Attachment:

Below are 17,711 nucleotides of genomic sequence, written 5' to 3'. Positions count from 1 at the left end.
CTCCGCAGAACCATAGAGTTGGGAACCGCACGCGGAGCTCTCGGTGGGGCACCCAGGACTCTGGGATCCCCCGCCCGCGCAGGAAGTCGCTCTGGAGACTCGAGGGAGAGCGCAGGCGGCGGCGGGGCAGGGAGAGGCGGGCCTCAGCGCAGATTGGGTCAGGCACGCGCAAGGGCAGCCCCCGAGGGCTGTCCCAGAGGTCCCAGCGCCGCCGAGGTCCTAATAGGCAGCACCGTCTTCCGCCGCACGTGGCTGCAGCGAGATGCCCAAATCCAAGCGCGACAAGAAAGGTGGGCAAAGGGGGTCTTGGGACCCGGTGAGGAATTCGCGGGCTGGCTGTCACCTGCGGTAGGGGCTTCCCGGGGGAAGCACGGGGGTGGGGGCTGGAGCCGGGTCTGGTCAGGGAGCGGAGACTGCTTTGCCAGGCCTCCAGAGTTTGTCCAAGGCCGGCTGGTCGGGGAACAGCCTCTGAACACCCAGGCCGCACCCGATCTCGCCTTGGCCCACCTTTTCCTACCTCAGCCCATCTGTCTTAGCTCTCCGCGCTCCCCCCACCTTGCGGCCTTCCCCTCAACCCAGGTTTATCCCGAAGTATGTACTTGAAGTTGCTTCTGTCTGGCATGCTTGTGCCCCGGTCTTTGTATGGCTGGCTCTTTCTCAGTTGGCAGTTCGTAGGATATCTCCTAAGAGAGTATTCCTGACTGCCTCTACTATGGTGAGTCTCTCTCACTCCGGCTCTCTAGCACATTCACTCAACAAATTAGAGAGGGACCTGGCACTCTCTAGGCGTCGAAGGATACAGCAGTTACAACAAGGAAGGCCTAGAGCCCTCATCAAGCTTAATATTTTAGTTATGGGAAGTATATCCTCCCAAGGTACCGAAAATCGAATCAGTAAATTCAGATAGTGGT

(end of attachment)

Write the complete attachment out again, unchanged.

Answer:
Below are 17,711 nucleotides of genomic sequence, written 5' to 3'. Positions count from 1 at the left end.
CTCCGCAGAACCATAGAGTTGGGAACCGCACGCGGAGCTCTCGGTGGGGCACCCAGGACTCTGGGATCCCCCGCCCGCGCAGGAAGTCGCTCTGGAGACTCGAGGGAGAGCGCAGGCGGCGGCGGGGCAGGGAGAGGCGGGCCTCAGCGCAGATTGGGTCAGGCACGCGCAAGGGCAGCCCCCGAGGGCTGTCCCAGAGGTCCCAGCGCCGCCGAGGTCCTAATAGGCAGCACCGTCTTCCGCCGCACGTGGCTGCAGCGAGATGCCCAAATCCAAGCGCGACAAGAAAGGTGGGCAAAGGGGGTCTTGGGACCCGGTGAGGAATTCGCGGGCTGGCTGTCACCTGCGGTAGGGGCTTCCCGGGGGAAGCACGGGGGTGGGGGCTGGAGCCGGGTCTGGTCAGGGAGCGGAGACTGCTTTGCCAGGCCTCCAGAGTTTGTCCAAGGCCGGCTGGTCGGGGAACAGCCTCTGAACACCCAGGCCGCACCCGATCTCGCCTTGGCCCACCTTTTCCTACCTCAGCCCATCTGTCTTAGCTCTCCGCGCTCCCCCCACCTTGCGGCCTTCCCCTCAACCCAGGTTTATCCCGAAGTATGTACTTGAAGTTGCTTCTGTCTGGCATGCTTGTGCCCCGGTCTTTGTATGGCTGGCTCTTTCTCAGTTGGCAGTTCGTAGGATATCTCCTAAGAGAGTATTCCTGACTGCCTCTACTATGGTGAGTCTCTCTCACTCCGGCTCTCTAGCACATTCACTCAACAAATTAGAGAGGGACCTGGCACTCTCTAGGCGTCGAAGGATACAGCAGTTACAACAAGGAAGGCCTAGAGCCCTCATCAAGCTTAATATTTTAGTTATGGGAAGTATATCCTCCCAAGGTACCGAAAATCGAATCAGTAAATTCAGATAGTGGT